Antarctic Protection: We have failed in 2020 – we cannot afford to lose another year.

It’s been a tough year. We put our lives on pause while the Covid-19 pandemic ravaged our families and our businesses.

It also disrupted our conservation efforts.

This week 25 nations and the EU met to discuss creating three large MPAs (Marine Protected Areas) around Antarctica, to safeguard the region from overfishing and other industrial activities.

We’ve just learnt that they will not do so.

The final blow of 2020

From a personal point of view this is very disappointing. I’ve been working on this for over 2 years. I even swam under the Antarctic ice sheet earlier this year to highlight the importance of protecting these waters.

Our futures depend on saving the Polar Regions. And yet another year has passed without protecting this vital ecosystem.

With just two more signatures (Russia and China), we could have created the largest protected area in the world and helped to make Antarctica more resilient to the impacts of the climate crisis.

Coming together

At the height of the Cold War we were able to come together to set Antarctica aside as a place for ‘peace and science’.

But we omitted to protect the waters around it, and that’s where the wildlife is; the emperor penguins, humpback whales, leopard seals, and over 9,000 species found nowhere else.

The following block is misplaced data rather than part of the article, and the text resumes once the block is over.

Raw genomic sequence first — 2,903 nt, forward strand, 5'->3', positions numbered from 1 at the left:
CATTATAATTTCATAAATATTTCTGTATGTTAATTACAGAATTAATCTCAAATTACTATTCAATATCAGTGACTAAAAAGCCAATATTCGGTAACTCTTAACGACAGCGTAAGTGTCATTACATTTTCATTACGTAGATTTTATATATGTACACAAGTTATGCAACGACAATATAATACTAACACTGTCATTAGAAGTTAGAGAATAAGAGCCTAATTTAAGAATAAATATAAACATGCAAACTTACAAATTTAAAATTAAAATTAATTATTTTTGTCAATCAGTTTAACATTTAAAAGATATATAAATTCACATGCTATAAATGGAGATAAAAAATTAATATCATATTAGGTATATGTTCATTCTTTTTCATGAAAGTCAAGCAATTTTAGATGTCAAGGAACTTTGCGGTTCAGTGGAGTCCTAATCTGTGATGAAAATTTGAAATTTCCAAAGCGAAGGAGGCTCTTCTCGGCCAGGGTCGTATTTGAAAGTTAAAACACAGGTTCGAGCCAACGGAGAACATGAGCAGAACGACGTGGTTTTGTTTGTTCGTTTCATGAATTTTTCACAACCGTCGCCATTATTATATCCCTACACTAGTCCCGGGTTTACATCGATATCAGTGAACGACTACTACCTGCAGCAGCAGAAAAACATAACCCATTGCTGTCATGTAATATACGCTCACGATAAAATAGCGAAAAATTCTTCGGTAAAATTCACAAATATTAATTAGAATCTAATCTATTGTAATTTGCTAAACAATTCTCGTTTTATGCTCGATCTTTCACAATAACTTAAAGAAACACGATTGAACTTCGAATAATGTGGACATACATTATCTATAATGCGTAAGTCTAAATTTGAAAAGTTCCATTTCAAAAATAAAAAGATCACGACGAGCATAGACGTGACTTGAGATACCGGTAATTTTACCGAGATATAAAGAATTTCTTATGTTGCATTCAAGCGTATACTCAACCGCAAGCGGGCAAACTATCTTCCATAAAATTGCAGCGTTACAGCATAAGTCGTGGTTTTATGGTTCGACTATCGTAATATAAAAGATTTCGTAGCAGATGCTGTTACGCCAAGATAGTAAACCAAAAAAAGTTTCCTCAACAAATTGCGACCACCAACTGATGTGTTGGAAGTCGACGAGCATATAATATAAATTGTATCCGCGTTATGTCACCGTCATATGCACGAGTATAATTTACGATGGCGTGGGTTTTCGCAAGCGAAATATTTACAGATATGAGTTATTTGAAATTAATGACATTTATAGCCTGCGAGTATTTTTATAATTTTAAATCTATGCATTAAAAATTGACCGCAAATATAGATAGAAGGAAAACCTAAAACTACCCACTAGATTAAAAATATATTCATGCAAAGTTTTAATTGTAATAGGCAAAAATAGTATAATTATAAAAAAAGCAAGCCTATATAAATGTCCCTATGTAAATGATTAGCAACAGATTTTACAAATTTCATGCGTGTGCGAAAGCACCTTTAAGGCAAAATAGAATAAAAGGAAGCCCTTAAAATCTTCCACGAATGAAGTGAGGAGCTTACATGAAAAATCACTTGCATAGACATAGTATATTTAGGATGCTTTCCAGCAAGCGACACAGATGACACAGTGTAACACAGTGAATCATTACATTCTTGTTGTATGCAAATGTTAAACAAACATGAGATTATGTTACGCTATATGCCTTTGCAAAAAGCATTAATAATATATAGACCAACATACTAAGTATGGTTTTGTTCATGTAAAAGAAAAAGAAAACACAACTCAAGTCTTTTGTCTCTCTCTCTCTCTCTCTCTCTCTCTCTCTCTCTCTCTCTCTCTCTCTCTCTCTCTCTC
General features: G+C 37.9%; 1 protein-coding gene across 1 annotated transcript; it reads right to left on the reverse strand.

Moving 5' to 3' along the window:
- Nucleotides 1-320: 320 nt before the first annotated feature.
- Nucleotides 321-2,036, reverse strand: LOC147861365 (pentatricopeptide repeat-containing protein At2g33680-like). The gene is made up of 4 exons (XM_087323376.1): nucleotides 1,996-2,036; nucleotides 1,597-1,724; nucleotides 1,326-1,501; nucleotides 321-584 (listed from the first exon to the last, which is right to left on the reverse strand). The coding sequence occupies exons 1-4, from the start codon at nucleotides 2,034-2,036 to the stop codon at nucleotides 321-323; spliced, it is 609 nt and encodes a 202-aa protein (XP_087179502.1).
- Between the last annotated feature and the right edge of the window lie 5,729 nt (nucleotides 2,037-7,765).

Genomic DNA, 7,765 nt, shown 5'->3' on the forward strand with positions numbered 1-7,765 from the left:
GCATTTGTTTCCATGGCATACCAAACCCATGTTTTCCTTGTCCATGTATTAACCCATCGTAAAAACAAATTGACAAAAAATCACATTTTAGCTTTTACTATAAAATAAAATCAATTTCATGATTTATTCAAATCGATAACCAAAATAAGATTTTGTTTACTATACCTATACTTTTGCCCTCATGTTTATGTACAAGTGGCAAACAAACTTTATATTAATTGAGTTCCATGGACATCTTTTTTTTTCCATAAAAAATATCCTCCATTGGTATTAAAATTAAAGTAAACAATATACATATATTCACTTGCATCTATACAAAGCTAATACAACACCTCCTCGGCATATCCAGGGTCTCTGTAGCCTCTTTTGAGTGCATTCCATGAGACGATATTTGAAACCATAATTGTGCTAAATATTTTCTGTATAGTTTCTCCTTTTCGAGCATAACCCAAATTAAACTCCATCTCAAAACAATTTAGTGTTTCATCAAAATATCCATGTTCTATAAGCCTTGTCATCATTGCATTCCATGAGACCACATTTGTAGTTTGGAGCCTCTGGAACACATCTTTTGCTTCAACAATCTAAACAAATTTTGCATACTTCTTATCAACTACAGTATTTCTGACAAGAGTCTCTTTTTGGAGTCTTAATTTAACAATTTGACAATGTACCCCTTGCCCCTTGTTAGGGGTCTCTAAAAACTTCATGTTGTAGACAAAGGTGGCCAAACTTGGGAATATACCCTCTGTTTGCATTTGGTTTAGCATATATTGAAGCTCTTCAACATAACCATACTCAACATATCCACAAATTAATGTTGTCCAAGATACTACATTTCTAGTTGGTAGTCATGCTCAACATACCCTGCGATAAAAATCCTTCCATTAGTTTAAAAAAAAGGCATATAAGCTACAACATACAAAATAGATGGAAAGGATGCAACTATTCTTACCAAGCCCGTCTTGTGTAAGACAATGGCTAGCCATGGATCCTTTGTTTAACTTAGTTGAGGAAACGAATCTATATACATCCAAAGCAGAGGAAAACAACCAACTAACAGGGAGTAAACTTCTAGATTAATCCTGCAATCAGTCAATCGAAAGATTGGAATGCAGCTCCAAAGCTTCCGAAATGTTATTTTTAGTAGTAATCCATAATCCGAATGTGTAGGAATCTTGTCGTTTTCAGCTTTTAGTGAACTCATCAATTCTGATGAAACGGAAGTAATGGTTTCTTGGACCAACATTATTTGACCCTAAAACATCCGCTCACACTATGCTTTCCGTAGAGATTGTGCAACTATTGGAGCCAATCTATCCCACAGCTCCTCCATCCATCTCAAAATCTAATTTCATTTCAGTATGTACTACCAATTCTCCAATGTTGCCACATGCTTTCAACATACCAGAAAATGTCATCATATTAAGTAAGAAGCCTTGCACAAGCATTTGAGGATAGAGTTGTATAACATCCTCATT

Crucially, the Southern Ocean helps regulate our climate. It also drives ocean circulation and carries oxygen and nutrients around the world.

In short, it is essential for life on Earth.

The final yards

I would like to personally thank all the diplomats, scientists and conservationists who have worked so hard.

I appreciate that many of you are exhausted and, in some cases, despondent. But I ask you to please stick with it, and redouble your efforts next year. I can assure you that I will be doing so.

What I’ve learnt from endurance swimming is that the final stretch can get exponentially tougher. When you swim in the icy waters of Antarctica, that is especially the case.

But we know it’s possible to get these waters protected. We did it in 2016 when we created the Ross Sea MPA. We can do it again.

Lewis Pugh is an endurance swimmer and UN Patron of the Oceans. For three decades he has swum in the most vulnerable ecosystems, in particular the Polar Regions, to call for their protection.